Chinese audiences can’t get enough of Indian movie about two female wrestlers who topple gender stereotypes.
In Bollywood blockbuster Dangal, two young women wrestle their way into the ring in a deeply patriarchal Indian society — and at the Chinese box office, the film, too, is breaking with convention.
The movie grossed more than $27 million in its first week in China, outpacing Hollywood’s latest offering, Guardians of the Galaxy Vol. 2. Debuting on May 5 with 30,000 screenings, or 13.3 percent of China’s daily total, Dangal reached 47,000 screenings on Wednesday. Both in China and globally, Dangal has set new international revenue records for Indian movies.
“It has set a benchmark in China — it’s a trendsetter,” Taran Adarsh, one of India’s leading movie critics and trade analysts, told Sixth Tone. “Universally, a good movie with emotions brings in the audience. And ‘Dangal’ is heavily reliant on a solid plot that showcases the relationship between a father and his daughters, and the struggles they go through.”
Dangal tells the real-life story of Geeta Phogat and Babita Kumari, two women from rural India who smashed gender stereotypes in wrestling, a male-dominated sport, by winning gold medals for India at the Commonwealth Games in 2010 and 2014.
International movies that make it to the silver screen in China are usually big-budget productions out of Hollywood — predominantly sci-fi, animated, and action movies. Media professional and film enthusiast Wang Sisi said people also want to see movies that mirror social issues. For the 28-year-old, Dangal was a window into Indian society, its social taboos, and its shifting attitude toward women. Bollywood, too, used to stick to formulaic plots sprinkled with song and dance sequences, and these films often objectified female characters. But some recent productions have broken with tradition by using authoritative female leads.
As Chinese audiences become more exposed to international movies, they are showing a growing appetite for films that are different. Last year, moviegoers praised the story of one woman’s determination to find justice in the domestic production I Am Not Madame Bovary. But that movie was an exception, according to Jonathan Papish, an industry analyst at online industry outlet China Film Insider, which occasionally shares content with Sixth Tone.
“In China, the constraints that a patriarchal society puts on women are rarely confronted in mainstream film,” Papish told Sixth Tone. “The success of Dangal should be attributed to its story.”
Actor Aamir Khan, known for previous successes PK and 3 Idiots, playing a lead role in Dangal, Papish said, likely didn’t contribute much to the film’s popularity in China, where he enjoys more limited stardom. Instead, ticket sales are being buoyed by word of mouth and positive reviews on Chinese movie review sites: Dangal is currently rated 9.2 out of 10 on Douban, China’s largest movie review website.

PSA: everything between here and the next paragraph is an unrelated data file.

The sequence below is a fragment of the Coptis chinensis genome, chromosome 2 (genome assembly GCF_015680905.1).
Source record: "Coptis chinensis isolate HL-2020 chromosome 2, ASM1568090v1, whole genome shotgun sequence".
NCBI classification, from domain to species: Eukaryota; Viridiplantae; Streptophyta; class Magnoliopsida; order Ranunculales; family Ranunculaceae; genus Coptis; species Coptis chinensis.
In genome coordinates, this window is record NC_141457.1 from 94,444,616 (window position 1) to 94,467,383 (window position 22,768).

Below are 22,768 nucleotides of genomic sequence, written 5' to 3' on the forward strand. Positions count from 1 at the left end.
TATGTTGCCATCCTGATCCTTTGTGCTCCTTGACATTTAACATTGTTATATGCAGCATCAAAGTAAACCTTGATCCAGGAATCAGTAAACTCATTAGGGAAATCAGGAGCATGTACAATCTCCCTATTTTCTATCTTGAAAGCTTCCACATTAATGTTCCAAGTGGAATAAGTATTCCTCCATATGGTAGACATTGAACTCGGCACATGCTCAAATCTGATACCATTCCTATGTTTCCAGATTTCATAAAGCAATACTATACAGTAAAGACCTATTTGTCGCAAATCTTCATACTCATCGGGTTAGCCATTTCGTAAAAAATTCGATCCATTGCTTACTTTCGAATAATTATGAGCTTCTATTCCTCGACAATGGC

Liu Xintong, 26, told Sixth Tone she heard about the movie from her boyfriend. She liked it but thought a father forcing his daughters to take up an avocation against their will contradicted the movie’s feminist aspirations. Liu added, however, that watching the film has made her more willing to see other Bollywood productions.
Chinese millennials like Liu and Wang are exactly the demographic that Indian distributors are targeting. Adarsh, the critic, said the ever-increasing number of screens in China (which has the most in the world), growing interest for Bollywood movies among Chinese audiences, and recent box-office returns should motivate more Indian filmmakers to actively court the Chinese market.
“We need to make movies keeping in mind the global audience — not just the South Asian market or countries with Indian diaspora, like the U.S. or the U.K.,” Adarsh said.
However, grappling for a bigger market share is a challenge in China, which only allows 34 foreign movies to be screened annually. And though Bollywood is flexing its muscles to woo Chinese audiences and claim new territory for its movies, industry experts like Papish are still skeptical.
“I still don’t think the success of Dangal in China is a harbinger of things to come for the entire Indian [movie] industry,” Papish said. “However, I do believe increased exposure to Bollywood films can lead to more successful runs, but only on a film-by-film basis, depending on the film’s content.”
Film enthusiast Wang, on the other hand, is more convinced. “I like Hollywood movies for their special effects, but they’re easily forgettable,” he told Sixth Tone. “Many Bollywood movies focus on the story, and make you think: This is really special.”
Addtional reporting: Yin Yijun; editor: Kevin Schoenmakers.
— This article originally appeared on Sixth Tone.